A **correlation matrix** is a matrix that shows the correlation coefficients between each pairwise combination of variables in a dataset.

This is a particularly useful data visualization to create because it allows you to quickly understand the relationship between various pairwise combinations of variables in a dataset and it allows you to see which variables have a significant linear association.

One of the easiest ways to create a correlation matrix in R is by using the **corrplot** function from the **corrplot** package.

This function uses the following basic syntax:

library(corrplot) #create correlation matrix with correlation coefficients shown inside matrix corrplot(cor(df), method='number')

This function can produce a correlation matrix in which the correlation coefficient between each combination of variables is shown inside each cell of the matrix.

Often you may want to adjust the font size of the correlation coefficients shown in the matrix, which you can do by using the **number.cex** argument as follows:

library(corrplot) #create correlation matrix increased font size for correlation coefficients corrplot(cor(df), method='number', number.cex=1.5)

The larger the value that you use for **number.cex**, the larger the font size of the correlation coefficients will be inside the matrix.

You can adjust this value depending on how small or larger you would like the font to be.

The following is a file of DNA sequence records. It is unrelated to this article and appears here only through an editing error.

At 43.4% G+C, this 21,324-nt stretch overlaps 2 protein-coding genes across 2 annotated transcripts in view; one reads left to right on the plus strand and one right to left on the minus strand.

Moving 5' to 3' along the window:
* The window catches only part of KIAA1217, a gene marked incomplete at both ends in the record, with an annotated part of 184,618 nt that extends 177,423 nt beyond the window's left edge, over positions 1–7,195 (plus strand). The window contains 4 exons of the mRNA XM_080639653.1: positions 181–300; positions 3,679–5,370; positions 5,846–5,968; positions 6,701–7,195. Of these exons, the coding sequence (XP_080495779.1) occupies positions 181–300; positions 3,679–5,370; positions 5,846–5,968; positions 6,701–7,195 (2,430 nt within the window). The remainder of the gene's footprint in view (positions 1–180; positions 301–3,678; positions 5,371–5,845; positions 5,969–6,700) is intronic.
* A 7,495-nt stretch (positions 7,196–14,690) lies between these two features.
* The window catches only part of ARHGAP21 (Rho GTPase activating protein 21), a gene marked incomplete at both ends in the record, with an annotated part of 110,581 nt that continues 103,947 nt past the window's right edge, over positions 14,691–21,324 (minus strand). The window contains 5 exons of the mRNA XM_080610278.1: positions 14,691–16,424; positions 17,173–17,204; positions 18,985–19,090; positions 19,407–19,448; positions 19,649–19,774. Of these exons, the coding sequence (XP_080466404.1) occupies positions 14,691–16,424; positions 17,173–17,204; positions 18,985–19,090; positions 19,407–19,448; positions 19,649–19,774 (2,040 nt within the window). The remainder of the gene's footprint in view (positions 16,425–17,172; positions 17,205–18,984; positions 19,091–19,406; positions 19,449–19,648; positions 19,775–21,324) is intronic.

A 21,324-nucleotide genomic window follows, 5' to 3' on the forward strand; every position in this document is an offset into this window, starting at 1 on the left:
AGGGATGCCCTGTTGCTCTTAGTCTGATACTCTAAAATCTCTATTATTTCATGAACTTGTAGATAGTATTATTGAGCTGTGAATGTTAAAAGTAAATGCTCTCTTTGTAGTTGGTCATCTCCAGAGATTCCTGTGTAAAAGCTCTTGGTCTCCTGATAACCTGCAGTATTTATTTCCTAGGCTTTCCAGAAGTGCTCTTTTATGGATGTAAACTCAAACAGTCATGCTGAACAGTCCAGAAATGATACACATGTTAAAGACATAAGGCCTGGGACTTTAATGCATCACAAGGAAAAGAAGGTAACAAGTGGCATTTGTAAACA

The following example shows how to use the **number.cex** argument in practice.

**Example: How to Change Font Size in corrplot in R**

For this example, we will create the following data frame that contains information about various basketball players:

**#create data frame
df <- data.frame(assists=c(4, 5, 5, 6, 7, 8, 8, 10),
rebounds=c(12, 14, 13, 7, 8, 8, 9, 13),
points=c(22, 24, 26, 26, 29, 32, 20, 14),
steals=c(5, 6, 7, 7, 8, 5, 3, 4))
#view data frame
df
assists rebounds points steals
1 4 12 22 5
2 5 14 24 6
3 5 13 26 7
4 6 7 26 7
5 7 8 29 8
6 8 8 32 5
7 8 9 20 3
8 10 13 14 4
**

This data frame contains the following information about various players:

**assists**: The total assists made by a player**rebounds**: The total rebounds collected by a player**points**: The total points scored by a player**steals**: The total steals made by a player

Suppose that we would like to create a correlation matrix to view the linear relationship between each pairwise combination of these four variables in the data frame.

We can use the following basic syntax with the **corrplot()** function from the **corrplot** package to do so:

**library(corrplot)
#create correlation matrix
corrplot(cor(df), method='number')
**

This produces a correlation matrix in which the correlation coefficient for each pairwise combination of variables in the data frame is shown inside each cell of the matrix:

Suppose that we would like to increase the font size of the correlation coefficients shown inside the matrix.

We can use the following syntax with the **number.cex** argument to do so:

**library(corrplot)
#create correlation matrix with increased font size
corrplot(cor(df), method='number', number.cex=1.5)**

This produces the following result:

Notice that the font size of the correlation coefficients is much larger in this correlation matrix.

Feel free to use whatever value you would like for the **number.cex** argument to make the font size as large as you would like.

**Additional Resources**

The following tutorials explain how to perform other common operations in R:

How to Calculate Correlation in R with Missing Values

How to Calculate Spearman Rank Correlation in R

How to Calculate Cross Correlation in R

How to Calculate Rolling Correlation in R